I wouldn’t get too hung up on it myself.

    But then, of course I wouldn’t, because I want Clegg out next time round…

  38. @David

    I suspect Cumbria will have to be redrawn as Westmorland and Copeland is ludicrous and Penrith and Kendal is also ridiculous to a lesser extent even if the Barrow and Carlisle seats are acceptable.

    Tim Farron could probably scrape home on the Penrith and Kendal boundaries but they are not going to happen.

    The lib dems are certainly in deep trouble in their other NW seats though due to probable retirals and tactical unwind.

  39. @Roger Mexico

    I know Anthony probably hates people continuing threads from previous pages but because I have left it late and did not want to look rude I would say to you concerning the the way the question was asked about British people on muslims is that I completely agree with your observations and I was merely concering with that. Although granted that not every pollsters are perfect and was probably none intentionally merely just sloppy or rushed at the last minute. I am just happy that we raised this important observation which always makes a very interesting and lively debate.

    On the issue of the boundary changes from what I read or what we should expect is that while Labour might lose the most in terms of seats in terms of proportionality the LibDems are going to have pay a heavy price and risk losing 12-14 seats. Doesn’t sound a lot when you compare Labour’s 20(odd) seats but when you think about it in terms of the vast amount of seats Labour enjoy now vs. the seats the LibDems have LibDems risk losing nearly 25% of their team.

    We have to remember that these seats changes were brokered over a deal that the LibDems get their AV referendum. Now feeling the aftermath of a bitter result which turned nasty mainly by the Tories (as well as Labour heavy weights) but to think that cabinet members were actively playing a part on the No2AV campaign I somehow feel that the LibDem grassroots will find supporting the boundary changes not a good idea knowing that the LibDems will risk being blood-bathed.

    I know some LibDems supporters on here will say now “but in our manifesto we wanted 450-550 MP’s”. That maybe so, however, that was on the assumption that they would in a position to say we want PR to be our new electoral system which would take out the issue of seat sizes altogether. If you ask me, all these boundary changes only makes the argument for PR and to a lesser degree AV a more convincing argument to support because arguments on representation, historical/cultural reason, gerrymandering, safe seats etc. would all be taken out.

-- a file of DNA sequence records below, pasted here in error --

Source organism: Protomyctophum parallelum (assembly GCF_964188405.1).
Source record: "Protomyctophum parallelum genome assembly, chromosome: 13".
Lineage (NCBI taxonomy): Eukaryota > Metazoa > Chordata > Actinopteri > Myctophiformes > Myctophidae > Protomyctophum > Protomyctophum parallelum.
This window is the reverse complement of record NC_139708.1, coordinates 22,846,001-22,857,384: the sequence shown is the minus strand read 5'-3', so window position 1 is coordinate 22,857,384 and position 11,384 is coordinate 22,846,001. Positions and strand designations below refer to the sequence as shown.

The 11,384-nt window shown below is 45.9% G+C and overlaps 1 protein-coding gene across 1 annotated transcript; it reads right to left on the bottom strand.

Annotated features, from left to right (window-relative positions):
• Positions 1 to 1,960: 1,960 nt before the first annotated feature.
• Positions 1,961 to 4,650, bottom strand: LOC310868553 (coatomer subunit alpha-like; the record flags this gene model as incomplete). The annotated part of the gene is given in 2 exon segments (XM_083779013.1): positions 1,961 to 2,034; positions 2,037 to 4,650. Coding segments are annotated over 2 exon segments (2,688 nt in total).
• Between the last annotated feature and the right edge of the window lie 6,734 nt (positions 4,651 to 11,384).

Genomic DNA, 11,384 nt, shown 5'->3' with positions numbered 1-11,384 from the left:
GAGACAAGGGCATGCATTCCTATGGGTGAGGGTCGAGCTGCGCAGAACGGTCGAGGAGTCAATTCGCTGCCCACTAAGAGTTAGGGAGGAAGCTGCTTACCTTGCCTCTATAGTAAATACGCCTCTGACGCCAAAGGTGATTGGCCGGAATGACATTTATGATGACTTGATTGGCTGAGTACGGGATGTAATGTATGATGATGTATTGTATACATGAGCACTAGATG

However, on a personal point (sorry I am making a partasian point), as someone who supports constituencies (ideally via AV or instant run-off) I don’t feel persauded when the coalition argue “too many MP’s” is the problem with our democracy. Surely, you could argue it’s “too little”. The reason we have safe seats is often we have mass electorate who supports one party while minorities are left ignored. By simply increasing MP’s will reduce MP’s lack of representation instead having to appeal to mass electorate of 75,000 instead of a much smaller electorate of 60,000. Also, this whole in the US, Canada and Australia have less MP’s and represent larger population is all okay until you find out that what is missing in the UK compared with the countries above is that they have a powerful devolved governments which the electorate can vote a much smaller representation. We have no such system unless you can count the Scottish Parliament.

  40. ‘Windermere and Copeland’ sorry.

    The London proposals also shaft the LDs so they will likely be reduced to just a couple of seats tyhere.

  41. Taking a while to do this – two regions sorted so far.

    Iain Duncan Smith’s seat is replaced by Chingford & Edmonton, which is notionally Conservative but pretty dicey (notional majority of 4%). A small part of his seat goes into the new Wanstead and Woodford seat though (the successor to Ilford South) which is a bit better (notional majority of 9% or so).

    For the area round Twickenham, as I said above, most of Vince’s seat goes into a new Teddington and Hanworth seat, which is notionally Lib Dem. The bit that goes into Richmond Park however means the new Richmond & Twickenham seat is also notionally Lib Dem. Of course, both these seats have comparatively slender majorities, so it doesn’t mean the Lib Dems will hold either.